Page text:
Blessings for Belyas

The following picture came from the Slavic Orthodox Vicariate website and was entitled: “Blessing of Elder Ephraim of Arizona.”

However, if you look at the picture, it’s clear the Elder was not performing a blessing. 

Sandwiched between the Belyas’ is Elder Ephram, looking down and away from the camera, saying the Jesus Prayer, which according to Elder Ephraim, “burns the demons.”  


In contrast, this is a picture of our dear Elder Ephraim giving a blessing

His blessing hand is one of the most commonly used hand gestures depicted in Eastern Orthodoxy.  It requires a specific arrangement of fingers that form the letters “IC XC,” which stands for the first and the last letters of the Greek words IHCOYC XPICTOC, meaning Jesus Christ.

* * *

What many don’t understand is that when we ask for a blessing, God will bless us, but only with that which is good for us. 

What is good for us may or may not be what we want or even what we asked for. 



About GShep


  1. What’s the date of the picture?

    • Gail Sheppard says

      It’s dated April 5, 2020, although the Elder reposed 4 months earlier on December 7th, 2019.

      [Revised 8/4/22: the date the picture was posted on the website was April 5, 2020; 4 months after the repose of Elder Efram.)

  2. The article clearly States that this ‘event’ occurred in 2015, well before the mess began.

    • Gail Sheppard says

      Yes, Brian, I misread the question. Have since updated my response and included a link in the story.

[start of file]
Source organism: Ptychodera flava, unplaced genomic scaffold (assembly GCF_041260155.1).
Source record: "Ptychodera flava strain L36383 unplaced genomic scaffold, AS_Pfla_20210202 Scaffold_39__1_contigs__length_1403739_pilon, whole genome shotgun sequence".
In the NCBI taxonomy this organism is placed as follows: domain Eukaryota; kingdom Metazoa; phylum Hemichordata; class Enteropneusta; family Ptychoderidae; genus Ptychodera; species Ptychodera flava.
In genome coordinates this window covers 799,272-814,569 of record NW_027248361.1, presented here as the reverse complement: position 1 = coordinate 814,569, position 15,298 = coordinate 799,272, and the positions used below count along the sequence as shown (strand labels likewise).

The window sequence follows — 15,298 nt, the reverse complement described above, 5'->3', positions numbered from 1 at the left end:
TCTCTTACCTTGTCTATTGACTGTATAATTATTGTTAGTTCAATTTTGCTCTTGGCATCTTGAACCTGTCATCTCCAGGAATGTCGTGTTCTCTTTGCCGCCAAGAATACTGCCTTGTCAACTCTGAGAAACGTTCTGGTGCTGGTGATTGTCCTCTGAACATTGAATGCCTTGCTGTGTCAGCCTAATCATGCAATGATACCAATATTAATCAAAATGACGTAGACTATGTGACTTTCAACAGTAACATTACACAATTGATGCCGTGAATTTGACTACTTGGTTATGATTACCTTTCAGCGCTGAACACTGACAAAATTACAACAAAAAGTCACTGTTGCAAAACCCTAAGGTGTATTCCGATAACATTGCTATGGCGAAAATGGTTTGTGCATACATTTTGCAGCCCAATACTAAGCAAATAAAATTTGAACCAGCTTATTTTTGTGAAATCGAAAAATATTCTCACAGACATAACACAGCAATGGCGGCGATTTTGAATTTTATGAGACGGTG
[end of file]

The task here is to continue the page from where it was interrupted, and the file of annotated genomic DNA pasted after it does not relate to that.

I hope people understand that my story has absolutely nothing to do with dates (of when the picture was taken or when it was posted on their website) which is why it wasn’t mentioned in my post.

      I should have just posted a link (which I just did) but I figured people would be able to navigate to a website and see the picture if it was that important to them.

      The point of the story wasn’t about “this particular mess,” nor was any mention made of it.

      The point was about the people who are involved in in “this particular mess” and the fact that Elder Ephraim might have picked up on something then that we now see coming to fruition.

      Just FYI, there is a whole lot more to this story that has yet to be revealed and though I hadn’t thought about it until now, 2015 may fit in there nicely.

  3. The photo looks like the Belyas
    are displaying a prisoner to the world…

  4. Browsing through the vicariate web site, the Beatles’s song, “I’ll Bet You I’m gonna be a Big Star” found its way into my head. Something about being certain of being photographed with all the right people, carefully choreographed to present an air of importance and legitimacy.

    I have a feeling that Elpidophoros, Bartholomew, Belya, and even the the members of the vicariate will live to regret their decision. Those who enter alliances based on a common hatred will turn on each other sooner or later.

    • Gail Sheppard says

      I guess in that picture with Elder Ephraim they were trying to “act naturally.”

  5. So, when I first came into the Church I was told of a “web-spinning” story [as describe most eloquently by Ven Father Seraphim Rose-in order for the devil to catch us up] that in order to “prove” their legitimacy, a fringe-schismatic-pseudo-ecumenical-uniate-Orthodox-non-canonical group who wanted to “validate” their brand of Orthodoxy met a canonical bishop at the airport in order to get his “blessing.” Among those who greeted the bishop for his blessing, was this faker/fakir, who amidst the crowd, got the bishop’s “blessing” while his accomplice took a photo to “confirm” the “blessing.” Thus, they could later say: “See, we have the bishop’s blessing!” unbeknown by the bishop, thus “legitimizing” their pseudo-ecumenical-uniate-Orthodoxy. Like the photo displayed, their “photograph” was their “proof” of legitimacy and canonicity…
    Ven Fr. Seraphim describes this passionate decision ‘web-making’ delusional-prelest behavior in a letter he wrote as spinning “A SPIDER WEB OF IDEAS” –